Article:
Because the mind and body are a single system, changing our brainwaves and spending more time in harmonious, relaxed, and restorative mind-states also affects our physical health. Physical health then reinforces our mental-state, and a feedback loop of either positive or negative processes becomes established. Research studies have shown beneficial effects of using brainwave entrainment for treating migraine headaches, premenstrual syndrome, and for managing physical pain.
There is a certain point where the promised benefits of brainwave entrainment become more esoteric, and based on internal, subjective experience of oneself.  A few examples would be that listening to brainwave entrainment on a regular basis helps to increase one’s self-awareness, or that it increases mental “sharpness”, or helps to heal emotional trauma and increase your tolerance of stress and negative emotion. 
I can offer a hypothetical--however do not know know practical it will turn out to be. There is a fair amonut of bad science on this topic on you tube. The gamma wave frequency is associated with attentional focus and arguably a unified sense of self. If it could be entrained it should lead to a meditative focus-like exceptionally well-trained meditators. Some but not all studies on meditating Buddhist monks suggest this is so. Does this really and more generally occur--I will say there is nothing lost in trying--we all go into a 40Hz range on occasion without ill effect-- but I would not put confidence in the purported methods out there at present. Good luck.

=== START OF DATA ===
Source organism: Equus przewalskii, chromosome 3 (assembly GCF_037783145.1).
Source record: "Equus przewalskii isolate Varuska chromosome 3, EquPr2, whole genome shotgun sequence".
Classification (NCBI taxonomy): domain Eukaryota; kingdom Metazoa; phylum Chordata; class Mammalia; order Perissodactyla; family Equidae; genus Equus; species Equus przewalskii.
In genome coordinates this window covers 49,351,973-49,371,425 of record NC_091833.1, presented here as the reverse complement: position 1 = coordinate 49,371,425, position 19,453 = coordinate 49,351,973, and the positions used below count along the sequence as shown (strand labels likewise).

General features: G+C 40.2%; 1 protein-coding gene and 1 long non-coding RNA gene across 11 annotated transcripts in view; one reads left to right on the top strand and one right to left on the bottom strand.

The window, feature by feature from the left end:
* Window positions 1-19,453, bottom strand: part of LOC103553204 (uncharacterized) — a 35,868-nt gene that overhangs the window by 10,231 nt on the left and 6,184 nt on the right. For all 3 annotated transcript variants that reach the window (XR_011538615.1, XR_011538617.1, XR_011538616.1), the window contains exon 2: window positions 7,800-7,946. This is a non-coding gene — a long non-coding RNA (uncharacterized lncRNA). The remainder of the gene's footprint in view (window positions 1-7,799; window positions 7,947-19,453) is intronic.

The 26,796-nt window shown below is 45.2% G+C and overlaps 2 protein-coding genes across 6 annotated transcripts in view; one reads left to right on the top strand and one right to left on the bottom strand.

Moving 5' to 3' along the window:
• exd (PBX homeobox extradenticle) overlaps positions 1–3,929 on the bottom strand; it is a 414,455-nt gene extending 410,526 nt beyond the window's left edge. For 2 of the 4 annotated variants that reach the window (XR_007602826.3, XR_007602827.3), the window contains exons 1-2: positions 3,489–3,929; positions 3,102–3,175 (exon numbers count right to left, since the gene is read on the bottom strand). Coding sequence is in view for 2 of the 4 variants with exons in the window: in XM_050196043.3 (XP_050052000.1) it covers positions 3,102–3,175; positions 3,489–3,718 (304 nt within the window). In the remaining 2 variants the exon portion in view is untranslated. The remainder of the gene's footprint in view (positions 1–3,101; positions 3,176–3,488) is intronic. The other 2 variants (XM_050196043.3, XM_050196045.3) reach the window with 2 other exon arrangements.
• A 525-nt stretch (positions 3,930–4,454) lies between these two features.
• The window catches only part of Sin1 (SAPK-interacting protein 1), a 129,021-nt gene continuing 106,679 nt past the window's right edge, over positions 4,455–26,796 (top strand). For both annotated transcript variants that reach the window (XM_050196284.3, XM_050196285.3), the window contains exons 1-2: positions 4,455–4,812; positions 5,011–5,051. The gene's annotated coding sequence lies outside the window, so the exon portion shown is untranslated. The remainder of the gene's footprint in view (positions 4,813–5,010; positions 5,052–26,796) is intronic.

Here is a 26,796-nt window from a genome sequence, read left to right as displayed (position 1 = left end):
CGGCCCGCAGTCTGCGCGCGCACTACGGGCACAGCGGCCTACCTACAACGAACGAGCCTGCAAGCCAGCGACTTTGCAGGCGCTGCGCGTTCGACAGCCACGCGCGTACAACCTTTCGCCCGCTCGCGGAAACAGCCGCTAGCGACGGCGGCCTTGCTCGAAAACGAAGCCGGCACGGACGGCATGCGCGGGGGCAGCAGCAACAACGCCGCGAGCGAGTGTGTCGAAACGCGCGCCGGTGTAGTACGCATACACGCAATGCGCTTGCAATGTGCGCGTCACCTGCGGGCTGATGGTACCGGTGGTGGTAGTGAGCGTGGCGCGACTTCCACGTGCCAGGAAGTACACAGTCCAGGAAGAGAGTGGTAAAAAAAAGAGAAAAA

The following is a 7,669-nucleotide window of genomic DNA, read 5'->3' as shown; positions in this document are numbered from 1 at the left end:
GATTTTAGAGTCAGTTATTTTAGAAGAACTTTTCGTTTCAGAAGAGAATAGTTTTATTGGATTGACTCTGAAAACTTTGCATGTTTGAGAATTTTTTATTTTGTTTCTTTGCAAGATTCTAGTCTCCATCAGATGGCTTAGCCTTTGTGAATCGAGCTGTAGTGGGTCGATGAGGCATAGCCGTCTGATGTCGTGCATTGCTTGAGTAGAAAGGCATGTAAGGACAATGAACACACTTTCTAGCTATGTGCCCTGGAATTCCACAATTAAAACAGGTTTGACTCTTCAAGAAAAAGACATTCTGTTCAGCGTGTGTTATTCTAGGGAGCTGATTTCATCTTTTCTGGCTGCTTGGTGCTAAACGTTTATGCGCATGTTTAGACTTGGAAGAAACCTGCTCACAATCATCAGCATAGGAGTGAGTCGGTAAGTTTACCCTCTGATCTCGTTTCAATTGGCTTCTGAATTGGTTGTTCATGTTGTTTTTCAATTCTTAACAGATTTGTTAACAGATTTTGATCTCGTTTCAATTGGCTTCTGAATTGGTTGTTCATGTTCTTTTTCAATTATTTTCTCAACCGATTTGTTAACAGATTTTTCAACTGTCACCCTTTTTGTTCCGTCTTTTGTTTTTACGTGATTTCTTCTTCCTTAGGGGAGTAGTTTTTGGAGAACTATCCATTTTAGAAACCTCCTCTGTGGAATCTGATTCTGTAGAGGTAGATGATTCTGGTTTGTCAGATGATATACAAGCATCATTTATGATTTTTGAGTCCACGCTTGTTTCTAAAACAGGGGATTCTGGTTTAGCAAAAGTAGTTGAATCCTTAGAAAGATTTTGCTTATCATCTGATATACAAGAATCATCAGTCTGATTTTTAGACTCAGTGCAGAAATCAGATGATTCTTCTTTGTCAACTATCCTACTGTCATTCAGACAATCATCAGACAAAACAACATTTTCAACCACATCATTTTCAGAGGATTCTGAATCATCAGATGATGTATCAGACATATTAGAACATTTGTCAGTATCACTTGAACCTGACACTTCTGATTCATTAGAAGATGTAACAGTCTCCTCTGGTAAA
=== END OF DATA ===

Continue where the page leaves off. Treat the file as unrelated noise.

How brainwave entrainment works is quite simple. A tone or beat is overlayed into a track (usually with nature sounds or calming music) that pulses on and off at a specific rate. The frequency of that rate is matched by the brain, thus leading it to produce brainwaves that correspond with that particular frequency. The specific frequency range determines the brainwave produced (ie: alpha, theta, delta, gamma). For example, if the beat is pulsing on or off at a rate of 7hz, your brain will produce brainwaves at the frequency of 7hz, which are theta waves.
Alpha brainwaves are resonating just below beta brainwaves at the frequency range of 8Hz to 12Hz on an EEG. Beta brainwaves are the normal, waking life, active, rational thinking and problem solving brainwaves that are dominant in most people throughout the day. Alpha brainwaves begin to show up when relaxation occurs. Often times the simple act of closing your eyes can product spurts of alpha waves. Taking a few deep breaths or consciously relaxing will do the same. When alpha waves become dominant, the body and mind are usually comfortably relaxed.
Subsequently, the term 'entrainment' has been used to describe a shared tendency of many physical and biological systems to synchronize their periodicity and rhythm through interaction. This tendency has been identified as specifically pertinent to the study of sound and music generally, and acoustic rhythms specifically. The most ubiquitous and familiar examples of neuromotor entrainment to acoustic stimuli is observable in spontaneous foot or finger tapping to the rhythmic beat of a song.